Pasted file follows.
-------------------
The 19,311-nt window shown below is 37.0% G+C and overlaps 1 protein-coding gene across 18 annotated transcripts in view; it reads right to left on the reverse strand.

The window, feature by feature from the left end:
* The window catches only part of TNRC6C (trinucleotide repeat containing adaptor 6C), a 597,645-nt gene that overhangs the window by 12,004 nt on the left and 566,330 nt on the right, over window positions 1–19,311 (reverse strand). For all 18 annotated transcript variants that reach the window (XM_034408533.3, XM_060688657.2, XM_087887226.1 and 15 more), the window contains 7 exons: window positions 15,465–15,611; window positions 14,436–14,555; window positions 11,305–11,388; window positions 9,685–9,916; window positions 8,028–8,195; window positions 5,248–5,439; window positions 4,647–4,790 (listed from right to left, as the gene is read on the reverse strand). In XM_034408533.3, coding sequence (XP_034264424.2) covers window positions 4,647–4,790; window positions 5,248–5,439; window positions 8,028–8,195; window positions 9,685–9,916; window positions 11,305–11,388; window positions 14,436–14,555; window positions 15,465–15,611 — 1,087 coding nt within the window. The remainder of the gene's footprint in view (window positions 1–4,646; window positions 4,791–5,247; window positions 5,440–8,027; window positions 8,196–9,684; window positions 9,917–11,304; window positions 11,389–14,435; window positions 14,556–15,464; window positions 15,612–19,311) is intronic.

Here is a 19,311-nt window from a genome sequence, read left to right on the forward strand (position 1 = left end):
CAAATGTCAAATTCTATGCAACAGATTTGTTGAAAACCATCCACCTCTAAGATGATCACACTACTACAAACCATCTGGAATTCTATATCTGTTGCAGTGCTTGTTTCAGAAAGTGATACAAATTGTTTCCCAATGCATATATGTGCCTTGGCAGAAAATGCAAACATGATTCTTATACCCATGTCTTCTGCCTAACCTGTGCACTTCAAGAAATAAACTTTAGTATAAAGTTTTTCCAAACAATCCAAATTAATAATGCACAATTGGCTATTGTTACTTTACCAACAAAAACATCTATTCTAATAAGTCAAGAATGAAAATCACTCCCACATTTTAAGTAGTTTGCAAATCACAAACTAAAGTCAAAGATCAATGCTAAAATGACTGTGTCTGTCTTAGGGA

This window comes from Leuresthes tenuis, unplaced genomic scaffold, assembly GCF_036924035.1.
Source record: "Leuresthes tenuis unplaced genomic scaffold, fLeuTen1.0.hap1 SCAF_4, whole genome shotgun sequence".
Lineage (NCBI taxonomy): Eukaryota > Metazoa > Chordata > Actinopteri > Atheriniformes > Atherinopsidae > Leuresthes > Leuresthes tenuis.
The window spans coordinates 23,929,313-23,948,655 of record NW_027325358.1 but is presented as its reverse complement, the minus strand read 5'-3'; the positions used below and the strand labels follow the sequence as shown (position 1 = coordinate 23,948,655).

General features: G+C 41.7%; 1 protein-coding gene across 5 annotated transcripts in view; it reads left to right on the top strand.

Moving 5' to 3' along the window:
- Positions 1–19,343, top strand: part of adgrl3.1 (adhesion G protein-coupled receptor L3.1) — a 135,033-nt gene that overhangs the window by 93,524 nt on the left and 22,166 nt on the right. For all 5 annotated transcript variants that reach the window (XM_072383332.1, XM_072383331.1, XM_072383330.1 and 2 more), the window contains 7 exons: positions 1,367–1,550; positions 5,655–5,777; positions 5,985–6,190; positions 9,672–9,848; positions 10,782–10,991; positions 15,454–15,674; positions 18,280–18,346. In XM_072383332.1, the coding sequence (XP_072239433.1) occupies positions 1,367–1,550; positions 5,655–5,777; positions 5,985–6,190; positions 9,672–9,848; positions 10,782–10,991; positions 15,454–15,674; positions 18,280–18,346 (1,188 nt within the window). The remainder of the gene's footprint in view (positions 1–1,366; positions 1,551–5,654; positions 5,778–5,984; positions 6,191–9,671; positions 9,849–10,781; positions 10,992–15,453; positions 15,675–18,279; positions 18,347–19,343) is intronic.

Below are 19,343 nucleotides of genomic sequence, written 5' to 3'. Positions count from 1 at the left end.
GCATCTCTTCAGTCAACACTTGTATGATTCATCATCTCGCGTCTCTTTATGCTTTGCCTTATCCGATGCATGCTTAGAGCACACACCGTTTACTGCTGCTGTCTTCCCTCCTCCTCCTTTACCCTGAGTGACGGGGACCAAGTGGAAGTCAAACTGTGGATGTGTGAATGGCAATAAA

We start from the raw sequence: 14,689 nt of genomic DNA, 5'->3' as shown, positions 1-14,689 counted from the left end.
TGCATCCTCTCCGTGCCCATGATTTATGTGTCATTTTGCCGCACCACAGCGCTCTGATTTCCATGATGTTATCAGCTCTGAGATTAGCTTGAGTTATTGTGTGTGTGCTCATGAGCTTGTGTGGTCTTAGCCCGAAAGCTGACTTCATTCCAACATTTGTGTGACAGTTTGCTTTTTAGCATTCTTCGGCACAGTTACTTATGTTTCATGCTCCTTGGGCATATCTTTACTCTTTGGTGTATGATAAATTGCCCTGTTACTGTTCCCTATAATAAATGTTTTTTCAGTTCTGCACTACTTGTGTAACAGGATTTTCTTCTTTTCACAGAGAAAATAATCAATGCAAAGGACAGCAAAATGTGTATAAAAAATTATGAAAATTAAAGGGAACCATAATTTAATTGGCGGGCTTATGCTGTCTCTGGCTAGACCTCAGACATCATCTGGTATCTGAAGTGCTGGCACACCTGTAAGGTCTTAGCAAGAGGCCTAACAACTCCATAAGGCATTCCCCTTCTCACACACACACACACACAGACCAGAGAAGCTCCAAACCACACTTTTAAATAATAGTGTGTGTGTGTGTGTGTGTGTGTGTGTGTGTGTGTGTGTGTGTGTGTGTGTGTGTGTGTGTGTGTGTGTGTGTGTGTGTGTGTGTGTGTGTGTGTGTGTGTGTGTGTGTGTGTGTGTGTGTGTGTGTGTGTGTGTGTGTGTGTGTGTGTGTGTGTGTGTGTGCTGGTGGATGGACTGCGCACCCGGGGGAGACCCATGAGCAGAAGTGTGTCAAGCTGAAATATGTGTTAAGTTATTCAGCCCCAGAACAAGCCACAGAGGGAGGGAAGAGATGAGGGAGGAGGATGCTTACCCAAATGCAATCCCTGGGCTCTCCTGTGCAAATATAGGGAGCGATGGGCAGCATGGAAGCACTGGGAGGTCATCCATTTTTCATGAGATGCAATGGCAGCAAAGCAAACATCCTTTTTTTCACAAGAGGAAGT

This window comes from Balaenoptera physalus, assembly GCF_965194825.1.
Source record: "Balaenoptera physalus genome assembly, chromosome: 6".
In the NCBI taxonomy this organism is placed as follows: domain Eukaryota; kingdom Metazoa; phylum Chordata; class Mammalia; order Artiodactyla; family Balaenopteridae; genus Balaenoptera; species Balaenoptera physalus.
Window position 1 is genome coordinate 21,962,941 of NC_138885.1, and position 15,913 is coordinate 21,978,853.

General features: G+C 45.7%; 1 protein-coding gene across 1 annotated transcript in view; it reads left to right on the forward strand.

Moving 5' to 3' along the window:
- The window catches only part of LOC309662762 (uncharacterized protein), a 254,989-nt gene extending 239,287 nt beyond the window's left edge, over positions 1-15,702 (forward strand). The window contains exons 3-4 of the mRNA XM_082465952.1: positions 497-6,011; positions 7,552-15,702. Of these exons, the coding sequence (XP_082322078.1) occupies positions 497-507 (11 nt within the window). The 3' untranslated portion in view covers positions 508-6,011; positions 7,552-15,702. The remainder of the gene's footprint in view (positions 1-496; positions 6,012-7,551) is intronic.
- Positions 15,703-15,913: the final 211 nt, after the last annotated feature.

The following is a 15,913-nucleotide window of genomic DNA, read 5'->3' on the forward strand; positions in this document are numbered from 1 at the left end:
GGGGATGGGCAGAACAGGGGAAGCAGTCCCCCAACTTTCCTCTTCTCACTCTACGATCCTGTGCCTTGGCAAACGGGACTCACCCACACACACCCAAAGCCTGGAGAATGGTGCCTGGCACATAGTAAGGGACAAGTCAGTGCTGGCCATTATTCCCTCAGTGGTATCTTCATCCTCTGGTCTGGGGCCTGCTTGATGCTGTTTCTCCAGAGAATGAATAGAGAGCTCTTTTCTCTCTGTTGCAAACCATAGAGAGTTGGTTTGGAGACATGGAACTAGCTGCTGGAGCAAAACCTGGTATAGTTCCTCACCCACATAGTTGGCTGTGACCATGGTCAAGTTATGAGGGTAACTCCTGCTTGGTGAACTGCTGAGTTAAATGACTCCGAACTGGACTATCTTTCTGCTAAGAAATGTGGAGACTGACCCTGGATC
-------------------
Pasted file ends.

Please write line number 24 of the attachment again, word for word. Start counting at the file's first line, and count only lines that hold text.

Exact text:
- Positions 15,703-15,913: the final 211 nt, after the last annotated feature.